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Minority of patients misusing the service
DOCTORS in the Basingstoke area are appealing for patients to think twice before calling the out-of-hours service after being plagued by reports of minor problems including head lice, worms and lack of contraceptive pills.
The service, supposed to be used for urgent medical care, is being misused by a minority of patients, prompting concerns that the unnecessary calls may be stopping others from getting access to emergency medical care.
Doctors are warning that the health service has only finite resources and that the use of correct services by patients prevents the whole system from “going into meltdown”.
The problem is being highlighted as part of the Help Us to Help You campaign, which is being run by North Hampshire Clinical Commissioning Group (CCG) and supported by The Gazette.
Dr Hugh Freeman, chair of the North Hampshire CCG said: “We know the NHS can be a confusing maze.
“Knowing where to go to get the right help at the right time isn’t always easy. We really want to urge patients to think before they ring the out of hours emergency service and ask themselves if it is really appropriate.
“Calling for lice or worm treatment isn’t an emergency. This could have been dealt with by one of the many excellent pharmacies we have in Basingstoke.”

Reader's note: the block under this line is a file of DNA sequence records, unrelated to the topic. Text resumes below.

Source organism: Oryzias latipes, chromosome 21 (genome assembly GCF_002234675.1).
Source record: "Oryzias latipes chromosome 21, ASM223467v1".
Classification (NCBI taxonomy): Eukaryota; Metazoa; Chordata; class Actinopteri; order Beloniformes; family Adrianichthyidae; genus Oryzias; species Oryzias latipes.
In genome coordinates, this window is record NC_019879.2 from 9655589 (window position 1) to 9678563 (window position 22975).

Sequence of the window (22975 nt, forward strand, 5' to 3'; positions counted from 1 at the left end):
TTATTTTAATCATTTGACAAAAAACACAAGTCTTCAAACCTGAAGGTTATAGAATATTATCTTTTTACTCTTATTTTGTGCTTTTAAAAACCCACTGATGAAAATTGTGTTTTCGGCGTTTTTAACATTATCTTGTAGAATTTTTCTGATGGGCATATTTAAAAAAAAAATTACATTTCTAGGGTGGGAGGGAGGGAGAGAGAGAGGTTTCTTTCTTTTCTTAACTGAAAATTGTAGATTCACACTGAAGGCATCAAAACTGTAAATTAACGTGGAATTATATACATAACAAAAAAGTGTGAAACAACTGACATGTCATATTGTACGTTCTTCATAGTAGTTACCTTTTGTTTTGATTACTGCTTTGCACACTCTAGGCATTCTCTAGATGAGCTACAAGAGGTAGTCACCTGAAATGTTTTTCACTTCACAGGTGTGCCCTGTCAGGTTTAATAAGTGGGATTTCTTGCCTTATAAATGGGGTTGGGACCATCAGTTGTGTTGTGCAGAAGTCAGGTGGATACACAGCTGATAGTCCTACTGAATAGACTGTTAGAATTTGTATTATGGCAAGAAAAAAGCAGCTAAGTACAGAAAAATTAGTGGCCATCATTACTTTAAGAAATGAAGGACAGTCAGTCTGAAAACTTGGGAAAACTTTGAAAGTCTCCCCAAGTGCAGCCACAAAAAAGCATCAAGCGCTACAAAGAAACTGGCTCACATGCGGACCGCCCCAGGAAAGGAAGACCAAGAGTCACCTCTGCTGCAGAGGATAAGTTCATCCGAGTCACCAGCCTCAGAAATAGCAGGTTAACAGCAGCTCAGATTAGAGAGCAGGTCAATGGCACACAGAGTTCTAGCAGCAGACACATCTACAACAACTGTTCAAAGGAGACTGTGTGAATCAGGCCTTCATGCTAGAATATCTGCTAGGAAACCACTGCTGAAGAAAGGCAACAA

The out-of-hours service is accessed via NHS helpline 111, a system which itself has been under fire for directing patients to the wrong places.
The CCG is urging patients to take their share of responsibility by considering whether or not their condition is serious enough to warrant making that call.
Dr Freeman said: “Some patients are confused by what is urgent. One example is an illness that has been going on for three or four days that you have tried to self-manage but which is getting worse. That would be an appropriate time to get an appointment with your GP or out-of-hours service.
“If you are worried, unsure and really think the problem can’t wait until your surgery is open, then the 111 team will guide and advise.
“We want everyone to be as safe and healthy as possible but if we could all think about whether we really need to make that out-of-hours call, we can keep the NHS in good shape for the next 65 years.”
He added: “In surgery hours, it is best to see your GP, and out-of-hours, ask yourself if the problem is urgent and if it isn’t, then wait until your GP practice is open.
“Our message is always to see your GP first. Good primary care is a finite resource and this is unlikely to change in the near future. Wise use of the correct part of the service protects the rest of the service from meltdown.”
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